Funny, frothy and fabulous.



Mall-rat moves to the city, becomes a Rock Chick, then rediscovers her inner nerd.

In high school, the author sported “a perm that was extreme even by mideighties New Jersey standards, rendering my hair as dense and impenetrable as a boxwood hedge.” She dreamed of a glamorous life, but as she entered adulthood, it seemed the world had anything but glamour in store for her. After dropping out of the University of Delaware, Dunn moved in with her parents and went to work as a fact-checker for an ad agency. This was the kind of job to which a gal wore a plaid suit with giant shoulder pads, a string tie and a hairspray helmet. Bored stiff, Dunn leapt at a chance to interview for an editorial-assistant post at Rolling Stone. Charming the higher-ups with her decided lack of Ivy League polish, she got the gig and soon had her own byline. With the new job came a fantasy urban life: countless men, countless clubs, not to mention Ray Charles serenading her in an elevator and Christian Aguilera sending her a bouquet of flowers. Eventually, though, Dunn realized that this ultra-cool existence was not for her. She began hanging out with her mom and spending most nights in her apartment watching documentaries. Despite the unwieldy subtitle and the distracting how-to-interview-a-celebrity interludes, this debut memoir isn’t really about working at Rolling Stone. It’s about becoming acquainted with, and accepting, your true self. Dunn is a master of character development, capturing the essence of a person in just a few, well-chosen details, and she deftly deploys dialogue. Indeed, her prose transforms the predictable plotline of the last 100 pages—as her sisters and friends churn out babies, Dunn dates many losers, and her biological clock ticks ever louder—into something magical.

Funny, frothy and fabulous.

Pub Date: June 1, 2006

ISBN: 0-06-084364-0

Page Count: 288

Publisher: HarperCollins

Review Posted Online: May 20, 2010

Kirkus Reviews Issue: April 1, 2006

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If the authors are serious, this is a silly, distasteful book. If they are not, it’s a brilliant satire.


The authors have created a sort of anti-Book of Virtues in this encyclopedic compendium of the ways and means of power.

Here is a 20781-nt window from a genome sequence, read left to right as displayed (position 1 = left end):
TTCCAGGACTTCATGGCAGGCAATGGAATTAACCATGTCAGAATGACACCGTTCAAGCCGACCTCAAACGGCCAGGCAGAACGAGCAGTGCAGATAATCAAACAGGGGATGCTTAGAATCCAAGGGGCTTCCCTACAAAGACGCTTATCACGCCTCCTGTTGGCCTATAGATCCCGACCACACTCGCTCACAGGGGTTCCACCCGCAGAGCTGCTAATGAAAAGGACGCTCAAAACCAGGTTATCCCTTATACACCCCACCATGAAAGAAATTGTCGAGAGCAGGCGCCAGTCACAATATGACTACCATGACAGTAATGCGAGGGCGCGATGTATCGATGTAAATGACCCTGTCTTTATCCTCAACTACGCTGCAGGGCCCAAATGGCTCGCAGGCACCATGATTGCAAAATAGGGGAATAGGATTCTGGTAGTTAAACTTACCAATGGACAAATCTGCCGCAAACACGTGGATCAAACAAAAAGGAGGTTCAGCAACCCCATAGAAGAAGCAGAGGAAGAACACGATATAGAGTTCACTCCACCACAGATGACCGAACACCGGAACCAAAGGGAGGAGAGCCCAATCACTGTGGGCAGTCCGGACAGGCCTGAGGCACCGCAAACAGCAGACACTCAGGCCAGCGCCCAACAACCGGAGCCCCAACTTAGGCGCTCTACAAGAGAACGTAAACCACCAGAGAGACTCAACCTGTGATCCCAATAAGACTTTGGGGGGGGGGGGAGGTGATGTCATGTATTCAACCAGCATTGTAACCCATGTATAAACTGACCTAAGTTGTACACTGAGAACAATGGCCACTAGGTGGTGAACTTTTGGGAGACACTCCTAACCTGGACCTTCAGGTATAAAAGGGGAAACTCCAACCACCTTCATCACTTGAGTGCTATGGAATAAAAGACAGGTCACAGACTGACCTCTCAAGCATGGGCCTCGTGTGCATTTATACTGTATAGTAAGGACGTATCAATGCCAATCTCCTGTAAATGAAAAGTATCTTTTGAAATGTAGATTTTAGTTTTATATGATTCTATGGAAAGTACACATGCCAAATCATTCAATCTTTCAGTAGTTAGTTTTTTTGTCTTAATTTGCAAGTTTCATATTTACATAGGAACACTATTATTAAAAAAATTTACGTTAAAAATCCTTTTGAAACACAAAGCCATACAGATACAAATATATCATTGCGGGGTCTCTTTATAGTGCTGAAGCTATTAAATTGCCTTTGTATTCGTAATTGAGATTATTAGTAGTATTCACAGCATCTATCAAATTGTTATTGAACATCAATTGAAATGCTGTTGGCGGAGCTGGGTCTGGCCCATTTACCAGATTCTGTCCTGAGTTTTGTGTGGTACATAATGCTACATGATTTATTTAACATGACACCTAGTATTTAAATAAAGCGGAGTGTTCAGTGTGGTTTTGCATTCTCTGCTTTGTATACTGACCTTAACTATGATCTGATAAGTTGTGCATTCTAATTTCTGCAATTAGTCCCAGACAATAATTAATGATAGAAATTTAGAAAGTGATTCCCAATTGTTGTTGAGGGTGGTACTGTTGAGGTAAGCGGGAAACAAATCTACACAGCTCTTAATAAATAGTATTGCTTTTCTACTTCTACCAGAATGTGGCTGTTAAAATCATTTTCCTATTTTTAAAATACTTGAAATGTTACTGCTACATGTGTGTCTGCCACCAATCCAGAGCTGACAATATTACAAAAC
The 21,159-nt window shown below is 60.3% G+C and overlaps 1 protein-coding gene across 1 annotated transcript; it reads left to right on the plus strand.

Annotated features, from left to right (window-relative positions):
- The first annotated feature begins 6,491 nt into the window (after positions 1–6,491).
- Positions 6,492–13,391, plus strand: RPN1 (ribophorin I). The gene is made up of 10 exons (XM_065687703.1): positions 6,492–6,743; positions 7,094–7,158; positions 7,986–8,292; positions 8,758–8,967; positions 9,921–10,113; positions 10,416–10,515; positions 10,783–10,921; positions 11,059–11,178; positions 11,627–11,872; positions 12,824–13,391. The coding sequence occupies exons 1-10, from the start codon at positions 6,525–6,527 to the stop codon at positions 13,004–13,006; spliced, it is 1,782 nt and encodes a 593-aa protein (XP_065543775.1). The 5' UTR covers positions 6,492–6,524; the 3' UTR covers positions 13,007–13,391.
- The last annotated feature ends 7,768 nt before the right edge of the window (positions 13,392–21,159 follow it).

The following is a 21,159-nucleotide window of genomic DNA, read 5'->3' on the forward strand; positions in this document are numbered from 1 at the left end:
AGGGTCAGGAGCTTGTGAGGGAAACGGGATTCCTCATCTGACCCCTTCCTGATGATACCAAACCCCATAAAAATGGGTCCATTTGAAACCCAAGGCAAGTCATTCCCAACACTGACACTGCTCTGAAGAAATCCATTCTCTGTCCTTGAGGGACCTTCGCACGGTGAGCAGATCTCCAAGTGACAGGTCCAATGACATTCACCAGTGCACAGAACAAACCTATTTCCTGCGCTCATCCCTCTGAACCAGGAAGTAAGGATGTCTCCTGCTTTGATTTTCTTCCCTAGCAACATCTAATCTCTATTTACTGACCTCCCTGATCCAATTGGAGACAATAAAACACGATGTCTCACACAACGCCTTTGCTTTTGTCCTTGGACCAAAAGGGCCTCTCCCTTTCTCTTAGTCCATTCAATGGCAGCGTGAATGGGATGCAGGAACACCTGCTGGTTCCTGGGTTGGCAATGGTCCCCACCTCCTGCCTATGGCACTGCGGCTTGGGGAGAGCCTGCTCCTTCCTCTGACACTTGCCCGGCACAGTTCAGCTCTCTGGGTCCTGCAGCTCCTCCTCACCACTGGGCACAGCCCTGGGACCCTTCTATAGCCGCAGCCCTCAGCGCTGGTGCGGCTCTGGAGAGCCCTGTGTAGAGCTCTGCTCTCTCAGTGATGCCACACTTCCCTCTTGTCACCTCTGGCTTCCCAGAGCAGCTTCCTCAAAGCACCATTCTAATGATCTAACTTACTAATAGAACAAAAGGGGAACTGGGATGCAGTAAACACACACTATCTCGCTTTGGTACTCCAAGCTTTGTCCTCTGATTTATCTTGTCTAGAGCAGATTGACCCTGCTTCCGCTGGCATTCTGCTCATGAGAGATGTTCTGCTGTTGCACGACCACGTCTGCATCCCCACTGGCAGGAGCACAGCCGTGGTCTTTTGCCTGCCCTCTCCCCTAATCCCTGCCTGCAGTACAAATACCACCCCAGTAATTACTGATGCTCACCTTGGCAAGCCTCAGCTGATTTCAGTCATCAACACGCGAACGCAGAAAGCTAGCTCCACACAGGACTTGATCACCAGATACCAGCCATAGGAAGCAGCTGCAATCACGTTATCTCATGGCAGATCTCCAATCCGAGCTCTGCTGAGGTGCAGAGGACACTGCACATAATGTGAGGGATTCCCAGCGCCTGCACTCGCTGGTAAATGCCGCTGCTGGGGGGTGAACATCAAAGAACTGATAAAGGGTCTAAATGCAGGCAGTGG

Everyone wants power and everyone is in a constant duplicitous game to gain more power at the expense of others, according to Greene, a screenwriter and former editor at Esquire (Elffers, a book packager, designed the volume, with its attractive marginalia). We live today as courtiers once did in royal courts: we must appear civil while attempting to crush all those around us. This power game can be played well or poorly, and in these 48 laws culled from the history and wisdom of the world’s greatest power players are the rules that must be followed to win. These laws boil down to being as ruthless, selfish, manipulative, and deceitful as possible. Each law, however, gets its own chapter: “Conceal Your Intentions,” “Always Say Less Than Necessary,” “Pose as a Friend, Work as a Spy,” and so on. Each chapter is conveniently broken down into sections on what happened to those who transgressed or observed the particular law, the key elements in this law, and ways to defensively reverse this law when it’s used against you. Quotations in the margins amplify the lesson being taught. While compelling in the way an auto accident might be, the book is simply nonsense. Rules often contradict each other. We are told, for instance, to “be conspicuous at all cost,” then told to “behave like others.” More seriously, Greene never really defines “power,” and he merely asserts, rather than offers evidence for, the Hobbesian world of all against all in which he insists we live. The world may be like this at times, but often it isn’t. To ask why this is so would be a far more useful project.

If the authors are serious, this is a silly, distasteful book. If they are not, it’s a brilliant satire.

Pub Date: Sept. 1, 1998

ISBN: 0-670-88146-5

Page Count: 430

Publisher: Viking

Review Posted Online: May 20, 2010

Kirkus Reviews Issue: July 15, 1998

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The author's youthfulness helps to assure the inevitable comparison with the Anne Frank diary although over and above the...


Elie Wiesel spent his early years in a small Transylvanian town as one of four children. 

He was the only one of the family to survive what Francois Maurois, in his introduction, calls the "human holocaust" of the persecution of the Jews, which began with the restrictions, the singularization of the yellow star, the enclosure within the ghetto, and went on to the mass deportations to the ovens of Auschwitz and Buchenwald. There are unforgettable and horrifying scenes here in this spare and sombre memoir of this experience of the hanging of a child, of his first farewell with his father who leaves him an inheritance of a knife and a spoon, and of his last goodbye at Buchenwald his father's corpse is already cold let alone the long months of survival under unconscionable conditions. 

The author's youthfulness helps to assure the inevitable comparison with the Anne Frank diary although over and above the sphere of suffering shared, and in this case extended to the death march itself, there is no spiritual or emotional legacy here to offset any reader reluctance.

Pub Date: Jan. 16, 2006

ISBN: 0374500010

Page Count: 120

Publisher: Hill & Wang

Review Posted Online: Oct. 7, 2011

Kirkus Reviews Issue: Jan. 15, 2006

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